Having only recently become recognized as a universal superstar, Love's reputation continues to precede him—in a bad way.
Stigmas have been created over the last half-decade, many of which he has shed and destroyed, some of which still remain. The most prominent of faults continues to be postseason inexperience. Love has yet to make a playoff appearance, an absence that is constantly used to downplay and discredit his talent.
Almost six years into his NBA career, the good has thumped the bad. The numbers and accolades have officially toppled the failures.
The Love we see now, absence of postseason berths and all, has finally assumed his rightful spot atop everyone else at his position.
Thinning Out the Field
Power forward is easily the second-deepest position in the NBA, behind only point guard. Arguments that assert it's the deepest position must even be entertained, because there's credibility in such takes.
Unlike the point guard position, though, the pecking order doesn't stretch quite as far. Where the top four or five point guards take into account roughly 10 different names, the power forward position is more exclusive at the top.
Excluding those small forwards who often play out of position—LeBron James, Carmelo Anthony, Kevin Durant, etc.—four names come to mind: LaMarcus Aldridge, Anthony Davis, Blake Griffin and Love. Everyone else is a near afterthought, from Tim Duncan and Dirk Nowitzki to David Lee and Chris Bosh, all of whom are supremely talented but fall shy of top-four consideration.
Aldridge, Davis and Griffin—they're Love's competition, the players he must usurp if we're to believe he's the NBA's absolute best power forward.
A healthy Kevin Love is a dominant Kevin Love.
That's what we've learned this season, as Love continues to destroy stat lines like today's NBA is a video game and he's the unabashed puppeteer, setting opponents' competition levels to "super easy, they wear cinder blocks as sneakers" mode.
Love is averaging 26.4 points, 13.3 rebounds and 4.1 assists per game on the season. If his current numbers hold, he will become the fifth player in NBA history to post such benchmarks for an entire year, joining Hall of Famers Kareem Abdul-Jabbar, Billy Cunningham, Wilt Chamberlain and Elgin Baylor.
The transformation he has undergone truly is remarkable. Love has always been a double-double threat, but he's strengthened the passing element of his game, making him someone who could flirt with a triple-double on any given night.
And that's just what he did in a win over the Utah Jazz:
Passing-inclined bigs are difficult to find. Passing-inclined bigs who also space the floor are near-nonexistent.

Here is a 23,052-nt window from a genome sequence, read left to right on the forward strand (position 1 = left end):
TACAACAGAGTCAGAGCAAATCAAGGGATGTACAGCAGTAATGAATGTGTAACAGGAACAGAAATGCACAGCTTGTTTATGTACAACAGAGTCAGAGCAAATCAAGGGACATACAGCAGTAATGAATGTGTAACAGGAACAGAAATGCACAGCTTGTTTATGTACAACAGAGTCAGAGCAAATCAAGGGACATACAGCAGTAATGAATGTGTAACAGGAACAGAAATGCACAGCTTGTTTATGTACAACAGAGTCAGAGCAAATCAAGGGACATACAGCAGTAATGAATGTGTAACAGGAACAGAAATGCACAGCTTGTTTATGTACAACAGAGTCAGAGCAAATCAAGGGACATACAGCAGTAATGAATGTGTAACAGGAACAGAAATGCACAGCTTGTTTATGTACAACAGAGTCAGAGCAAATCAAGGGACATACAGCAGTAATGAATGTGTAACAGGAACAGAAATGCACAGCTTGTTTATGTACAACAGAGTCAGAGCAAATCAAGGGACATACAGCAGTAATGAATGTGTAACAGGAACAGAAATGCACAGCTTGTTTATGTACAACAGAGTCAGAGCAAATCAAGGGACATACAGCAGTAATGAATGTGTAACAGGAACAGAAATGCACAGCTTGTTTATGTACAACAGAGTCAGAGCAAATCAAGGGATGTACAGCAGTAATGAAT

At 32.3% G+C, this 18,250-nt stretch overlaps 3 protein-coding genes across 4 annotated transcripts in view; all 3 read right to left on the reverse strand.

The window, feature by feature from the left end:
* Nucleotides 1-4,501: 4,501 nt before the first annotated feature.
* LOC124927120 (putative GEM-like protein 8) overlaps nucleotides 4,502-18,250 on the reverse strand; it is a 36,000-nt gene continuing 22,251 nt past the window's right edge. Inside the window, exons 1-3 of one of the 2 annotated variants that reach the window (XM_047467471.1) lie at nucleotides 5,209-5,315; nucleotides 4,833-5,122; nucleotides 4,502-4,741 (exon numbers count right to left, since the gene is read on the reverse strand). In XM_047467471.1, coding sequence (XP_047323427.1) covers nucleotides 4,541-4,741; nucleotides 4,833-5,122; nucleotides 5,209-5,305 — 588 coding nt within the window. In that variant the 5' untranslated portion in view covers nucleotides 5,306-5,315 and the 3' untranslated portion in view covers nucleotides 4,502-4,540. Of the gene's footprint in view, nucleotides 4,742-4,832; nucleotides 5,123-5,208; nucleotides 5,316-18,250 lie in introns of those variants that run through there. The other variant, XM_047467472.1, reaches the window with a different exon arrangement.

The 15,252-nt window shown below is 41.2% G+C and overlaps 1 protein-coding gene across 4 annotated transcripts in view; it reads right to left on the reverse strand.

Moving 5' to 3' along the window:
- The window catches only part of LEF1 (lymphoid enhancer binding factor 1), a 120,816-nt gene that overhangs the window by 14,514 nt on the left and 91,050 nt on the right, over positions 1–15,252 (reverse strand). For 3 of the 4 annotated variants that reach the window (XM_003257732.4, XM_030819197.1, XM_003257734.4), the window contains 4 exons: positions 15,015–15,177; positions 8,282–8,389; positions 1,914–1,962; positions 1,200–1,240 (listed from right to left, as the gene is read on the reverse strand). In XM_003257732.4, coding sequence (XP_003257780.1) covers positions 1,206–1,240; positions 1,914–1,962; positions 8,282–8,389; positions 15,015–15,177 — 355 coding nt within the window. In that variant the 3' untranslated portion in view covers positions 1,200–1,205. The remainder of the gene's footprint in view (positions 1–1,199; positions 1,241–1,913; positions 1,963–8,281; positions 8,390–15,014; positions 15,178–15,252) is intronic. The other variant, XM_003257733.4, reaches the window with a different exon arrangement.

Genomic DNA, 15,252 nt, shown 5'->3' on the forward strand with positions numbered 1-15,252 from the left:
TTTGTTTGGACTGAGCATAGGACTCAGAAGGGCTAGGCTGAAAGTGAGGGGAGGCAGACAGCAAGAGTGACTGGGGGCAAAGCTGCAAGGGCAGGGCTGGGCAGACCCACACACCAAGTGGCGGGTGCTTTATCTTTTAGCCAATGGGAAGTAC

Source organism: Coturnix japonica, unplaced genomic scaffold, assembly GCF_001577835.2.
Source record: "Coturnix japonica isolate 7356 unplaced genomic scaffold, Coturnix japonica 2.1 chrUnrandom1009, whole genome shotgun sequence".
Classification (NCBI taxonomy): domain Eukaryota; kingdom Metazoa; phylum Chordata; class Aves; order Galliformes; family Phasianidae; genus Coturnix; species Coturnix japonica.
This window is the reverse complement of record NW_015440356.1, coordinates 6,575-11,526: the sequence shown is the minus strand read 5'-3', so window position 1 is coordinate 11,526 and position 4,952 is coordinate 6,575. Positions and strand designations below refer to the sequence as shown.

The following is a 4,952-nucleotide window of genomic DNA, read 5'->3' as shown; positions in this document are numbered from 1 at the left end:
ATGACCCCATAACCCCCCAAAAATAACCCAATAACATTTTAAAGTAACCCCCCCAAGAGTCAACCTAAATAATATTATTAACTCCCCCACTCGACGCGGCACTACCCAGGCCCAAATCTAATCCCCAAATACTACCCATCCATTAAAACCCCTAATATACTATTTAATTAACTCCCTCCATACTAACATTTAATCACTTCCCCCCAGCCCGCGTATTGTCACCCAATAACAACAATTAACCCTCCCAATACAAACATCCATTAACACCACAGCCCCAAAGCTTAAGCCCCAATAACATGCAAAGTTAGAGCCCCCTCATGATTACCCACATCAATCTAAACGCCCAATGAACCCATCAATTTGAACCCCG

Minnesota's stretch 4 is connecting on 38.1 percent of three-pointers while attempting 6.3 a game, which would make him just the fourth player in NBA history, standing at 6'10" or taller, to close out the year with that high a conversion rate on at least six long-ball attempts per night.
All this is in addition to his nightly double-doubles that have been fixtures for close to five years. He leads the NBA in double-doubles with 46, putting him five ahead of second-place Andre Drummond (41).
More impressively, Love has become something of a 30-point, 15-rebound aficionado, having eclipsed the plateau eight times this season. For added context, Dwight Howard and Love are the only players since 2000-01 (Shaquille O'Neal) to register at least 30 points and 15 rebounds 10 or more times in a single season.
So, yeah. Wow.
Long criticized for his lack of defense, Love has taken great strides on that side of the ball as well. His 102 defensive rating ties a career best and ties him for the third-best mark on a Timberwolves team that ranks seventh in defensive efficiency.
According to NBA.com (subscription required), the Timberwolves' defensive rating with Love on the court (101.6) exceeds that with him off (103.9), which would mark the first time in his career Minnesota has fared better defensively with him on the floor for two consecutive seasons.
Opposing power forwards are posting a 15.3 player efficiency rating against him as well, per 82games.com, only slightly above the league average of 15 and markedly better than the 18.9 he relinquished during his injury-riddled 2012-13 campaign.
When comparing Love's numbers to those of his three main competitors, he comes across as the most well-rounded of the quartet as well:
|Best of the Best Power Forwards|
|Player||PTS||FG%||REB||AST||BLK||Off. Rtg||Def. Rtg||Opp. PER|
|Via Basketball-Reference and 82games.com.|
Flaws exist in every statistical-based argument, and Love holding opposing power forwards to the lowest PER of anyone above is a crowning example of just this. Davis is regarded as one of the best defensive players in the game. Love isn't a better defender than he is just because opposing 4s are posting a lower PER against him.